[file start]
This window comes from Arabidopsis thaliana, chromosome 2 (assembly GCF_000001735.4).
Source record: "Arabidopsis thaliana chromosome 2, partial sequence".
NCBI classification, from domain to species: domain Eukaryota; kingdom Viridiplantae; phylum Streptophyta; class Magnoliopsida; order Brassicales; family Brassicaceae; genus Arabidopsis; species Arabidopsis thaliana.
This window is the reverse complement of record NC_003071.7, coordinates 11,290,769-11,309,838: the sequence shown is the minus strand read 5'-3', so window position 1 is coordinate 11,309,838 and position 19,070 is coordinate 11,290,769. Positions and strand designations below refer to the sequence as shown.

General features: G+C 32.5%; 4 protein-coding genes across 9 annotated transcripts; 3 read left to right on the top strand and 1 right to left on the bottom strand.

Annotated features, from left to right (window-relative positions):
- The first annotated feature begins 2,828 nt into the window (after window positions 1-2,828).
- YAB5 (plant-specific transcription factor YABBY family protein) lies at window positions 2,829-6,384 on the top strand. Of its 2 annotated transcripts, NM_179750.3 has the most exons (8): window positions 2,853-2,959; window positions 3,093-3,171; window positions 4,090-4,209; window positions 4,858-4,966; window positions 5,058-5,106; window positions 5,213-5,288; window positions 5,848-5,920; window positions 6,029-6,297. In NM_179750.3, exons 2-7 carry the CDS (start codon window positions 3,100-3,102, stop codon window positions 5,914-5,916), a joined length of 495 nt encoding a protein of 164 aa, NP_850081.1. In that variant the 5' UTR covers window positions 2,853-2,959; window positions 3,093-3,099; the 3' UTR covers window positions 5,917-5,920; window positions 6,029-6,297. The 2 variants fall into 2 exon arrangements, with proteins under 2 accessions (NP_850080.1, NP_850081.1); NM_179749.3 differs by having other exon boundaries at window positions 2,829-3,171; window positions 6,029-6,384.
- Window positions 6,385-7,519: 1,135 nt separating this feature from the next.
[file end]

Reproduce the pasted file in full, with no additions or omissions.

This window comes from Arabidopsis thaliana, chromosome 2 (assembly GCF_000001735.4).
Source record: "Arabidopsis thaliana chromosome 2, partial sequence".
NCBI classification, from domain to species: domain Eukaryota; kingdom Viridiplantae; phylum Streptophyta; class Magnoliopsida; order Brassicales; family Brassicaceae; genus Arabidopsis; species Arabidopsis thaliana.
This window is the reverse complement of record NC_003071.7, coordinates 11,290,769-11,309,838: the sequence shown is the minus strand read 5'-3', so window position 1 is coordinate 11,309,838 and position 19,070 is coordinate 11,290,769. Positions and strand designations below refer to the sequence as shown.

General features: G+C 32.5%; 4 protein-coding genes across 9 annotated transcripts; 3 read left to right on the top strand and 1 right to left on the bottom strand.

Annotated features, from left to right (window-relative positions):
- The first annotated feature begins 2,828 nt into the window (after window positions 1-2,828).
- YAB5 (plant-specific transcription factor YABBY family protein) lies at window positions 2,829-6,384 on the top strand. Of its 2 annotated transcripts, NM_179750.3 has the most exons (8): window positions 2,853-2,959; window positions 3,093-3,171; window positions 4,090-4,209; window positions 4,858-4,966; window positions 5,058-5,106; window positions 5,213-5,288; window positions 5,848-5,920; window positions 6,029-6,297. In NM_179750.3, exons 2-7 carry the CDS (start codon window positions 3,100-3,102, stop codon window positions 5,914-5,916), a joined length of 495 nt encoding a protein of 164 aa, NP_850081.1. In that variant the 5' UTR covers window positions 2,853-2,959; window positions 3,093-3,099; the 3' UTR covers window positions 5,917-5,920; window positions 6,029-6,297. The 2 variants fall into 2 exon arrangements, with proteins under 2 accessions (NP_850080.1, NP_850081.1); NM_179749.3 differs by having other exon boundaries at window positions 2,829-3,171; window positions 6,029-6,384.
- Window positions 6,385-7,519: 1,135 nt separating this feature from the next.